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Chemistry of DPD

DPD stands for N, N-diethyl-p-phenylene-diamine.
 

In this method the DPD indicator  reacts instantaneously with free available chlorine residual in the absence of iodide. Subsequent addition to the same sample of a small amount of iodide ion (I-) acts catalytically to cause mono chloramine to produce color quantitatively. Further addition of iodide ion to excess, in the form of KI, results in a rapid response from dichloramine. Unlike the reaction with neutral orthotolidine, any nitrogen trichloride present shows up in the dichlorainine fraction rather than in the free available chlorine fraction. However, by adding Iodide ion before the DPD indicator solution, a proportion of the nitrogen trichloride is caused to appear in the free available chlorine fraction.

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7 Responses to “Chemistry of DPD”

  1. Enervis says:

    Very shorts, simple and easy to understand and some more comments from your side would be great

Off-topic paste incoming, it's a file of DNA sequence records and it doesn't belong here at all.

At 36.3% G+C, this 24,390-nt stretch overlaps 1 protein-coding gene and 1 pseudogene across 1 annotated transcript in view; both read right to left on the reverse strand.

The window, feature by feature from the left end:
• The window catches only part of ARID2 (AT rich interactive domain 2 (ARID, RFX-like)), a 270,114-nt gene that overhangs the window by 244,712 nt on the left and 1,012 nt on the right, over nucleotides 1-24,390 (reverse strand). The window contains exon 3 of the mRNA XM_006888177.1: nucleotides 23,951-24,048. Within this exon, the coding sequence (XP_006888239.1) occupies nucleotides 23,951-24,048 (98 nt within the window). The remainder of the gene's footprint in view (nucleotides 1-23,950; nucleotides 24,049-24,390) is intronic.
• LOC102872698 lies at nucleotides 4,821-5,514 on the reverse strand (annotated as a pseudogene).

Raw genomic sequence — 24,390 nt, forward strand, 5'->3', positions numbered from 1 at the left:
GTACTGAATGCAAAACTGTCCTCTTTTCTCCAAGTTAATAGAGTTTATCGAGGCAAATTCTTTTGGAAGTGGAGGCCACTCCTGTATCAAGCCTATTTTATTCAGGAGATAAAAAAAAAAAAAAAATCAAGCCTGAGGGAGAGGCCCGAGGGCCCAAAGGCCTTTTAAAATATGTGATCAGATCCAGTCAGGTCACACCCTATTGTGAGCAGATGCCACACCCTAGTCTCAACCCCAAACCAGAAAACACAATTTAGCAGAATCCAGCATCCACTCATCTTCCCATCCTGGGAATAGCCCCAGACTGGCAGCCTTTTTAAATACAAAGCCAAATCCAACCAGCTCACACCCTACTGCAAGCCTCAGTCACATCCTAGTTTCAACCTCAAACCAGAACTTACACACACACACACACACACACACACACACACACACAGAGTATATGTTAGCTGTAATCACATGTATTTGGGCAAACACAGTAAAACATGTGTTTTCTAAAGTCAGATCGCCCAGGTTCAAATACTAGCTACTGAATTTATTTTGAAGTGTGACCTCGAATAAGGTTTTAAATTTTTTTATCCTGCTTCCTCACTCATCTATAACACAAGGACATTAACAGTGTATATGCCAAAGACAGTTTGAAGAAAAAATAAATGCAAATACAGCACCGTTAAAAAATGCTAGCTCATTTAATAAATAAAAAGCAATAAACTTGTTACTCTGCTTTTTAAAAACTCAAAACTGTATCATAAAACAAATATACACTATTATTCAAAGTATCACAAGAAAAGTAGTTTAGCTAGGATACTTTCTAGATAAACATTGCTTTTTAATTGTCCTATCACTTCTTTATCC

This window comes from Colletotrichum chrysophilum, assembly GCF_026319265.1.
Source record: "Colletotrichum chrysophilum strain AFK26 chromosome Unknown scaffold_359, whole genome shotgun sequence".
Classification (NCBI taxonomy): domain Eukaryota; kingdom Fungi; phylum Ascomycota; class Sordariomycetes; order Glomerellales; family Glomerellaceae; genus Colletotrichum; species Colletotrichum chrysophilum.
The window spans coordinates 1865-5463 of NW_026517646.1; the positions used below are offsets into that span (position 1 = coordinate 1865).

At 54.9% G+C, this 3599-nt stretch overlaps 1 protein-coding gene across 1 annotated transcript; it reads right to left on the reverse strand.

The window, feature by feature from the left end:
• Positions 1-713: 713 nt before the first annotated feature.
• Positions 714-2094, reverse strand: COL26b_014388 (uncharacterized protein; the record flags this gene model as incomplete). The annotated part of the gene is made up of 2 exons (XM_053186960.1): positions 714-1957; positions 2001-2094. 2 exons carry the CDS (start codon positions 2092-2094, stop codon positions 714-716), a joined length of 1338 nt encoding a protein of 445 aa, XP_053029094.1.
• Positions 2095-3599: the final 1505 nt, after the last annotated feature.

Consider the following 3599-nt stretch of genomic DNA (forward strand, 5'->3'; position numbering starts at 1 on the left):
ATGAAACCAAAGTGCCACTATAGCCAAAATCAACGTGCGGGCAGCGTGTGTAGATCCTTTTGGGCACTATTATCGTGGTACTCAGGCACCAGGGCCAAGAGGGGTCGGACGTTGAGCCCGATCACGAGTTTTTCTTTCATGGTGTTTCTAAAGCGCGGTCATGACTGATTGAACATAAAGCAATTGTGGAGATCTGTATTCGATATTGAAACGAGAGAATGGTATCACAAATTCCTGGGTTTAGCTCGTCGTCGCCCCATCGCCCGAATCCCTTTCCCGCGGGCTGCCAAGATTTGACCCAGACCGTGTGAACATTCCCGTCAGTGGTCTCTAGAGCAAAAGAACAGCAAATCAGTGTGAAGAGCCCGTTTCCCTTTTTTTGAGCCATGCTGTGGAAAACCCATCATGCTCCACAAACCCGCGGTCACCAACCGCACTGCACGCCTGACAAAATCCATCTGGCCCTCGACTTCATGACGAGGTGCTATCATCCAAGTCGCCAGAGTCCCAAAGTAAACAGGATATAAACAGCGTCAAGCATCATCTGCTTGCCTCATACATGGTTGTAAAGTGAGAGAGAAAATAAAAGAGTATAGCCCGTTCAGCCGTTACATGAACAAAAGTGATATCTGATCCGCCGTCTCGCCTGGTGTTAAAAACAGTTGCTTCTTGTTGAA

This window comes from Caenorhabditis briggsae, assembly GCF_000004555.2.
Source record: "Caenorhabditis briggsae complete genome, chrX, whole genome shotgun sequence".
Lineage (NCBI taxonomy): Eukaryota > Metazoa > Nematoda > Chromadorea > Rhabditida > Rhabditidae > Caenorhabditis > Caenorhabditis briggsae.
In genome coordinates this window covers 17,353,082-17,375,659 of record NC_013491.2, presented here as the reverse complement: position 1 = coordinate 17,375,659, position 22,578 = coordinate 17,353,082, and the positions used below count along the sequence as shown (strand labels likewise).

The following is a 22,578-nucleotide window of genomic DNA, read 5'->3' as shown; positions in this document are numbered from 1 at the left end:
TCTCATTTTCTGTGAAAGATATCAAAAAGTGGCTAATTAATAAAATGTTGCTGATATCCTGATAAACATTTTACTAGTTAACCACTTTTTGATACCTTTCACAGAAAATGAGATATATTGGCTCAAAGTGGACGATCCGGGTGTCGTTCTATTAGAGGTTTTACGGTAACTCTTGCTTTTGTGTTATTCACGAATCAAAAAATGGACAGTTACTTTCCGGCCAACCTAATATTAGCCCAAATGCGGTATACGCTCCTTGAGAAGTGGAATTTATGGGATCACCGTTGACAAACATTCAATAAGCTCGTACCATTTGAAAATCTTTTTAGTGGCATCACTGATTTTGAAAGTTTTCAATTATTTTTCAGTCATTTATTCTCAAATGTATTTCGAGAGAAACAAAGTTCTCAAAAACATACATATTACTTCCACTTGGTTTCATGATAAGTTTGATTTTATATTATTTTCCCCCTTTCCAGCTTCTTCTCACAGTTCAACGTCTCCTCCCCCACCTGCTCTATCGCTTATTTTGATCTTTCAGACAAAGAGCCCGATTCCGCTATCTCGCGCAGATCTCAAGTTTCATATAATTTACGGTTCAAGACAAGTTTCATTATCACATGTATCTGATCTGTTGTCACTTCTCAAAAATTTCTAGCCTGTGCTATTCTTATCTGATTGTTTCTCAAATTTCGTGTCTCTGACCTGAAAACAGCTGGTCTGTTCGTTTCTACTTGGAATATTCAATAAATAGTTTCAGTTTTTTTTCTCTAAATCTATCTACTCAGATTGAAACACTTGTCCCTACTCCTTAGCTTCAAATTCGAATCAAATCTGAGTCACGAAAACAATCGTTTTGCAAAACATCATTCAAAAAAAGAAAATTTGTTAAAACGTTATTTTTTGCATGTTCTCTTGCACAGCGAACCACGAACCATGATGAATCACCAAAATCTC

2. Makena Marion says:

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  3. Maxwell Janeway says:

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  4. Rick Koeing says:

    There is just so many things we don’t understand about chemistry. It is a big great world. Your article is nothing more than a small part of it. Small but significant

  5. salih says:

    please tell me the reaction of DPD with chlorine
    chemical structure and formula

  6. Tison says:

    good job!

  7. Seguin says:

    It genuinely answered my problem, thank you!

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